However, there’s a basic thing you should know about those waves: they don’t generally get shorter by themselves. While there are very involved means to shorten a wave, make it take less space between peaks, given a chance wave want to stay waves and, sometimes, extend their length, but never contract them.
What it is in reality:
UVLEN claims to emit UV light by sliding a simple gel filter over your camera’s flashlight. Again, in theory this would work: filters can filter out some wavelengths and let others pass. For example, a “red filter” lets waves of 620 to 750 nm pass, but blocks others, leading to red light.
That’s possible, because white light is comprised of all wavelengths between 380 to 750 nm, and all you have to do is cut off waves around 380 and below, and light becomes red. Same with green. Filter everything except for the space around 550 nm and you get green light.
Again, this is possible, because green (550nm) waves are being emitted.
We see a trend here: for something to be filtered (made exclusive), it has to exist in the first place.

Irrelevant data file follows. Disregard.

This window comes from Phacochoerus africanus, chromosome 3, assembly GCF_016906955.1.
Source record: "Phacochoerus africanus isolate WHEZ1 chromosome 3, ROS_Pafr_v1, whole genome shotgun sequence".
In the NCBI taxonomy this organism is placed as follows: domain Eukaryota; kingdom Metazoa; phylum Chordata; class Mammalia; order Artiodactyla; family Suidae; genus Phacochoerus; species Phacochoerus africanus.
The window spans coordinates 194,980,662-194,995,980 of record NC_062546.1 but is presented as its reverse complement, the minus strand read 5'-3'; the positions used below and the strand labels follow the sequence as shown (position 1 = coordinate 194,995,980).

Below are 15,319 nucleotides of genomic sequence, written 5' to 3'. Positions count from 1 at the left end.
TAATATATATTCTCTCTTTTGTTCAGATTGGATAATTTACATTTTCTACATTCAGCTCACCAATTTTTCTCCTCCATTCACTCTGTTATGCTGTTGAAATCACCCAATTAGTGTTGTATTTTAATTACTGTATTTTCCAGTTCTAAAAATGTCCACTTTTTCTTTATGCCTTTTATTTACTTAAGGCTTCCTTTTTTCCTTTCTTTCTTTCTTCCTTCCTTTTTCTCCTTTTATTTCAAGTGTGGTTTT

A camera flashlight emits light between 400 and 710 nm. I won’t go into the science of phosphor emitters, but Apple’s own specs (as well as Samsung’s and Google’s, that’s the ones I could find) state, that the embedded LED is based on white emission through yellow phosphor filtering (from a rather “blue” source).
So, the gel we move in front of the lens does one thing: it filters out all wavelengths except those in the blue spectrum, between 400 and 495 nm. That’s quite a ways from the 100–280 nm UV wave lengths known to act germicidal.
In short: a filter can not yield a spectrum that is not in the source it filters. And there is no UV light emitted by a flash light.
Which is good! Otherwise, lighting someone up with a flashlight would be attempted murder.
Filters do not create wavelengths, they only reduce the number of them present on exit!
What this means:
We’re in the middle of a pandemic. People are (rightfully) concerned about dragging viral loads around on their hands and masks. While the discussion about fomite transmission has become a political, not scientific, one, disinfection of hands and surfaces as well as multiuse masks is a main component of overall transmission avoidance.